Help an aspiring archaeologist negotiate the perils of international treasure hunting and romance
Much to the delight of long-time adventure and role-playing fans, the interactive novel’s steadily gaining ground in the casual arena. Not quite games and not quite books, these digital diversions enjoy the advantages of both, telling complex stories that allow gamers to play decisive roles. A shining example of the genre, Black Chicken Studios’ 1931: Scheherazade at the Library of Pergamum introduces us to a winning new heroine and stylishly demonstrates the endless potential of this unique form of entertainment.
Scheherazade “Sadie” Keating isn’t your average girl. She comes from a wealthy and distinguished New York family and having just graduated from high school, should be trying on dresses for the debutante ball. Nothing, however, could be further from her mind. The daughter of famous archaeologists, Sadie cares more about tombs than tiaras but has a hard time becoming a famous scholar because she’s stuck with a giddy best friend and an aunt who’d rather marry her off than let her creep around dusty dig sites.
Scheherazade comes to us from the makers of Academagia: The Making of Mages and in many ways, echoes its structure. Players unfamiliar with text-based games might be put off at first by the game’s economical approach to graphics. The story plays out via character dialog and non-animated character portraits. You click to advance the dialog, and occasionally you’re asked to respond to what’s happening by choosing from three different reactions. Your choices both help determine the kind of character Sadie is (is she serious, flirtatious or a smart-ass?), and alter the evolution of the story. More than a simple story though, Scheherazade is a role playing game, and that’s where things really get interesting. And when I say “interesting” I sorta mean “A pain in the neck.”
Scheherazade’s role-playing system is both its weakness and its strength. It’s complex enough to offer a good number of possible personality combos, but it’s presented in a manner that’s obscure and confusing. There’s a clever tutorial that builds in a consultation with the Keating family lawyer, but it goes by very quickly, and you can’t reference the information given in it without starting a whole new game. Put as simply as possible, time passes in a day/night cycle. The day is broken into three phases: morning, afternoon and night, and during each phase, you can perform one Action. An Action can be going to class, going on an adventure (called a “Caper”) or collecting knowledge (or “Inspiration”).
Sadie has many different attributes, like charm, athletics, wits, relationships, etc and her ability to negotiate the challenges of life depend on how developed these attributes — and the skills within them— are. Challenges come up during various adventures, class trips and expeditions and test Sadie’s courage, conscience, awareness and so on. Whatever the obstacle, her attributes/skills must be higher than the obstacle’s difficulty in order to overcome it. And this is where things get sticky.
Scheherazade’s interface lacks explanatory information and that’s bad. If you click through the tutorial, expecting to reference the gameplay specifics at a later time, you’ll be sorely disappointed. The result is that you’re all too likely to be faced with a map of New York City be totally baffled about what to do next. The interface offers no negative feedback to let you know you’re doing something wrong, and no obvious positive feedback to clue you in when you have changed something. Seemingly no effort was made to add tool-tips or help files or some other means of reminding the player what all the elements of the interface represent, and because of this, players new to the genre are bound to be lost. As it is, all you can do is build up your real-world Patience skill by tinkering around with the game until things start to click. It’s worth it though, because once they do, Scheherazade’s a lot of fun.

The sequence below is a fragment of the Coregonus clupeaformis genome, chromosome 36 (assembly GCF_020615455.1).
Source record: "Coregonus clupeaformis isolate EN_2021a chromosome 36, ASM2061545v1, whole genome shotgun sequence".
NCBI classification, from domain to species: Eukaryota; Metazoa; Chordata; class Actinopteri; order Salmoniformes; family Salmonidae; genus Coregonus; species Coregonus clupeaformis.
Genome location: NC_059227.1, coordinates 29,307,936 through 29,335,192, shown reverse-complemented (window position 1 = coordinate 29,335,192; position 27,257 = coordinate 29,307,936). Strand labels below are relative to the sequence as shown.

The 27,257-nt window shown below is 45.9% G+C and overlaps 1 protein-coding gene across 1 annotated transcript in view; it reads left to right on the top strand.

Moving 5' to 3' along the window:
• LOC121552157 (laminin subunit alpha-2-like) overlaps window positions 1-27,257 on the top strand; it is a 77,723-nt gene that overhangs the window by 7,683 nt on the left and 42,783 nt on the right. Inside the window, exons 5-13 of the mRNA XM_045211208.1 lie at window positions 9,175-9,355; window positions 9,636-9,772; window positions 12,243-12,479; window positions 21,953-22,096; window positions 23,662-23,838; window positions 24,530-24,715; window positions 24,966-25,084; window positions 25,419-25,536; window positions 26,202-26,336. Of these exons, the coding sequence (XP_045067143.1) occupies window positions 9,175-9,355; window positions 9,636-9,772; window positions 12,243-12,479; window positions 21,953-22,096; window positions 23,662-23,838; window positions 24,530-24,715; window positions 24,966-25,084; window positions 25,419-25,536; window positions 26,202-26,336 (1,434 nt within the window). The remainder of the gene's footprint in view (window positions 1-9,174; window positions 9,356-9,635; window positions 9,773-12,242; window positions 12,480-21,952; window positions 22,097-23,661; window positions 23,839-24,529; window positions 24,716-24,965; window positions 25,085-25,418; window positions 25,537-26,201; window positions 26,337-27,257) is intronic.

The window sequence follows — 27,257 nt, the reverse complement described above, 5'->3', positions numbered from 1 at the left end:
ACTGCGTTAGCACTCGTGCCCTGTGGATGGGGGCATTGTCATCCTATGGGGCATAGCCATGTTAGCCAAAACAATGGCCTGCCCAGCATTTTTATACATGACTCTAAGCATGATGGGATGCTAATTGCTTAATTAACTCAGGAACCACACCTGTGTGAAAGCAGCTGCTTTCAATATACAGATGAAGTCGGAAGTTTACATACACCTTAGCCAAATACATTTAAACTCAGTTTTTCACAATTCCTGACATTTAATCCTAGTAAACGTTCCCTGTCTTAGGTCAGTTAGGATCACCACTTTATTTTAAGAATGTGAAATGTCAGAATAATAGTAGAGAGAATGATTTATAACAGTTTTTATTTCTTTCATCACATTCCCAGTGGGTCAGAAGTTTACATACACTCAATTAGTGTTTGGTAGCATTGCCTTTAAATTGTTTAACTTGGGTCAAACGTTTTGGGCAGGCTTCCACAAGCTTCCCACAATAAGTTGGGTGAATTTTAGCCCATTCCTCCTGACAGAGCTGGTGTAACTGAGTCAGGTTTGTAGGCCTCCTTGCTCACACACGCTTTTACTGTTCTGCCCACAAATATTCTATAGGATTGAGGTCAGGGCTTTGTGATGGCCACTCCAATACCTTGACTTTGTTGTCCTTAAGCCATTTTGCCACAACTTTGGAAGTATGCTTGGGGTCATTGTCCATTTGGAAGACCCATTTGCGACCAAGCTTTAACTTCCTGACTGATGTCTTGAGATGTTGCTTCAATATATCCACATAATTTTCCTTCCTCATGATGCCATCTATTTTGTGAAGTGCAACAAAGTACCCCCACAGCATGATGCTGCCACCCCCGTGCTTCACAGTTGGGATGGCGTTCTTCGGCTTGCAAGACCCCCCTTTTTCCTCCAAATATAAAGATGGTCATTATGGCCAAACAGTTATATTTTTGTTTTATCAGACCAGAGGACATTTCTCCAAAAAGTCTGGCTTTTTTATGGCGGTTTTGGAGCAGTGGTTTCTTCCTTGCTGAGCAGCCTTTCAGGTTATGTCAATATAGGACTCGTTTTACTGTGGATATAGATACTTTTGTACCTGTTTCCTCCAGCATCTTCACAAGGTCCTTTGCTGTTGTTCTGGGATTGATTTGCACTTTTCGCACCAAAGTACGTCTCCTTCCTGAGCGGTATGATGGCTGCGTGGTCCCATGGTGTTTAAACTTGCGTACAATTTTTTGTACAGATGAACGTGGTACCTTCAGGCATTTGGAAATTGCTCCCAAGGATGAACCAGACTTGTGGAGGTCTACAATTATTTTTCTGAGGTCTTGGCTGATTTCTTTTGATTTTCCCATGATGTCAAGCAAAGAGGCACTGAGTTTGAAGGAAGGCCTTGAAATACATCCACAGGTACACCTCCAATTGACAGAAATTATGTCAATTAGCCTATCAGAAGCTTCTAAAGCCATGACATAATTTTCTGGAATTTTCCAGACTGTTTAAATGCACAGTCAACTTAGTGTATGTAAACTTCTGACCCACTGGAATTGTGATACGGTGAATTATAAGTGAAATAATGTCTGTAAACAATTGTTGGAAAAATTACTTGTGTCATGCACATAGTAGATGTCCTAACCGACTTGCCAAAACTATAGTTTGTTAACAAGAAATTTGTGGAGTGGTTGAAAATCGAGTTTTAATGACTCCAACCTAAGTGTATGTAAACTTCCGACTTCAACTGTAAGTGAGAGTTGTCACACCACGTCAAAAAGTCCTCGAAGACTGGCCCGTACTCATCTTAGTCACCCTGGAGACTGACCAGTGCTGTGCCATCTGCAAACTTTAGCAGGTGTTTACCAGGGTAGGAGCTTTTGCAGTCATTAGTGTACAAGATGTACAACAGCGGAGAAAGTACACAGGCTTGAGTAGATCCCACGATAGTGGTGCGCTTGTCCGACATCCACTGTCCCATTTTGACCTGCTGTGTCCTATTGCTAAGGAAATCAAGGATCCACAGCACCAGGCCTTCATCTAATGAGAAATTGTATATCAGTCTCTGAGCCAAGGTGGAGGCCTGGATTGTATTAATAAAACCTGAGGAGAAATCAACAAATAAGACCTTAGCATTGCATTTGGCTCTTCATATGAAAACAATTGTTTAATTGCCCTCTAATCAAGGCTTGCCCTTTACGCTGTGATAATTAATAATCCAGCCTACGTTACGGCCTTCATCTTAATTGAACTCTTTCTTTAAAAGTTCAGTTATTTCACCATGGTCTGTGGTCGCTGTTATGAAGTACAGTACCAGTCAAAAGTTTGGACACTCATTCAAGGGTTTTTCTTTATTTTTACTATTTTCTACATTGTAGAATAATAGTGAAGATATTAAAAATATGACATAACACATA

Scheherazade‘s a rip-roaring 1930’s adventure full of exotic locations, flappers, gangsters and moonshine. There’s also a strong romance element as gorgeous young men throw themselves in Sadie’s path, but it’s up to you whether or not to pursue it. (I personally, enjoyed ignoring the whole flirty-dating thing and instead spent my efforts pushing Sadie to become the female counterpart to Indiana Jones.) The characters are well-conceived, the dialog is funny and the writing contains lots of interesting historical/literary/archaeological trivia. Who says you can’t learn anything playing video games?
In addition to containing an amazing array of well-written and interesting story threads, Scheherazade looks great and offers an absurd amount of replayability. In a departure from the kids’ book illustration style of Black Chicken’s previous game, Scheherazade’s rendered in a clean, crisp Japanese Anime style that totally suits the game’s Art Deco-era subject matter. Beyond its visual appeal, it offers an impressively broad number of different possible outcomes and thus guarantees more than one playthrough.
1931: Scheherazade at the Library of Pergamum is an exceptional game, visually and narratively. The Black Chicken team has once again proven its dedication to presenting a great story and turning that story into great interactive entertainment. Their only failing? Making the game accessible. Once they take the time to do that, there’ll be no stopping them.